Getting an unexpectedly high bill for exceeding the voice, text, or data limits of your cell-phone plan is all too possible. Given the prevalence of such "bill shock," reported by one in five cell-phone subscribers in a 2010 Consumer Reports National Research Center survey, Consumers Union, the advocacy arm of Consumer Reports, is pleased that the wireless companies have agreed to voluntarily provide consumers with free alerts before they go over their voice, data, or text plans.
Indeed, our organization has agreed to carry, on this page, ongoing information from the Federal Communications Commission on which carriers have begun to provide the alerts. We also hope the FCC will take swift action if any of the wireless companies fails to comply with the voluntary efforts.
Under the efforts, carriers representing more than 97 percent of the nation's wireless customers have agreed to start sending, by October 2012, a series of free alerts to subscribers who have wireless plans that impose additional charges for exceeding limits on voice, data and text usage, and to those who will incur additional charges when using their wireless devices while traveling abroad.
The alerts, as described below, will allow subscribers to better monitor and manage the use of their devices and avoid unexpected charges. The following table tracks the progress in providing the alerts by the carriers that have subscribed to the code, according to the latest information supplied by CTIA, the industry group to which the carriers belong:
The information in the table, reported to the FCC by the CTIA, will:
- Be updated, at least monthly, as new compliance information is provided by the CTIA;
- Indicate each carrier's provision of the particular type of alert;
- Link to the relevant details available on the carrier's website; and
- Show the designation "N/A" where a carrier offers an unlimited amount of the particular type of service, making the sending of usage alerts unnecessary.
In agreeing to honor the code, the carriers have committed to provide two alerts to subscribers when they are about to incur overage charges: one when they approach and another when they exceed plan allowances for voice, data, and text. Alerts will also be sent when subscribers are about to incur additional international roaming charges after their devices have registered while traveling abroad. All alerts must be provided without charge and automatically. Subscribers will not need to take any action to receive the alerts.
The carriers were required to provide their subscribers with at least two of the four types of alerts by October 17, 2012, and all of the alerts by April 17, 2013. Update: On October 17, 2012, the FCC announced that wireless carriers have fulfilled their commitment to start providing free alerts to customers both before and after they exceed their usage limits ("Wireless carriers on track to provide overage alerts to customers").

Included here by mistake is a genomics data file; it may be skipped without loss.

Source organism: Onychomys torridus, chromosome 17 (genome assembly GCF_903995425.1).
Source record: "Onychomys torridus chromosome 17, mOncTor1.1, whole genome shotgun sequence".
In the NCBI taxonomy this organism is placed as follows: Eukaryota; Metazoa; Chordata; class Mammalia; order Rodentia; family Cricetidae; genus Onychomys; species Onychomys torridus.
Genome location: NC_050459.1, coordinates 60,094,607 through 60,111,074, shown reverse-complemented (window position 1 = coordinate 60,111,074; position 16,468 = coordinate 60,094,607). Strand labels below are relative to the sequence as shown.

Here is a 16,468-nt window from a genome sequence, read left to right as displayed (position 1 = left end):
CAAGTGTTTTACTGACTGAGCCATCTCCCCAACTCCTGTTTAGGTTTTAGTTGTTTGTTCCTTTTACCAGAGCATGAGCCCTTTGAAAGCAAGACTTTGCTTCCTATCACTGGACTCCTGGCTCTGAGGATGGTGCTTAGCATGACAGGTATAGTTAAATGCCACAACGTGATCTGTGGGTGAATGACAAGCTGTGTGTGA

As you see in the table below, many carriersare providing some alerts, as indicated by the "Yes" entries in the chart.
If you have tried to resolve a billing issue with your carrier and cannot reach an acceptable resolution, you may complain to the FCC. You can call the FCC Consumer Center (888-225-5322; 888-835-5322, TTY) or file a complaint online.
Meantime, there are steps you can take to limit bill shock:
Ask for a break. If you’re hit with an unexpected charge, call your company and ask for an exception or discount. Carriers say they work to resolve overage problems on a case-by-case basis. One Consumer Reports staffer knocked $70 off his phone bill by showing that he never received the alert that Verizon, the nation’s biggest carrier, claims it sends.
Monitor your usage. All smart phones have an account app that lets you check your data usage between billing cycles. You can also look up your usage online at carrier websites by logging in from any computer. And ask your wireless company what other tools they may currently provide to help you track your usage. Try to check your balance at the middle of and three-quarters through each billing cycle, especially in months with unusual usage.
Adjust your plan as needed. If you're bumping up against your limit for voice calls, you may need to switch to a higher-minute plan. To find a contract plan that better fits your needs, analyze your current use and the available deals. The website Truaxis (previously known as BillShrink) searches scores of plans from the four largest carriers for free, and Validas searches six service providers for $5; neither searches prepaid carriers.
Monitor and adjust your messaging and data services, too, if they're metered. Talk to customer service by phone (don’t make a switch online) to assure that a plan change won't create a new overage charge, which can happen if the old and new plans' minutes are prorated when a switch is made.
Consider prepaid. Available from the major carriers and from prepaid specialists such as StraightTalk, pay-as-you-go plans have no overage charges. Instead, you buy more minutes at the regular rate when your account balance runs low or runs out. Or consider a monthly plan with unlimited minutes from a prepaid carrier, which can cost less than such plans from ontract carriers.
N/A = Carrier does not offer the service or offers it only on an unlimited basis on all domestic plans offered as of or after October 17, 2011, making the sending of usage alerts unnecessary.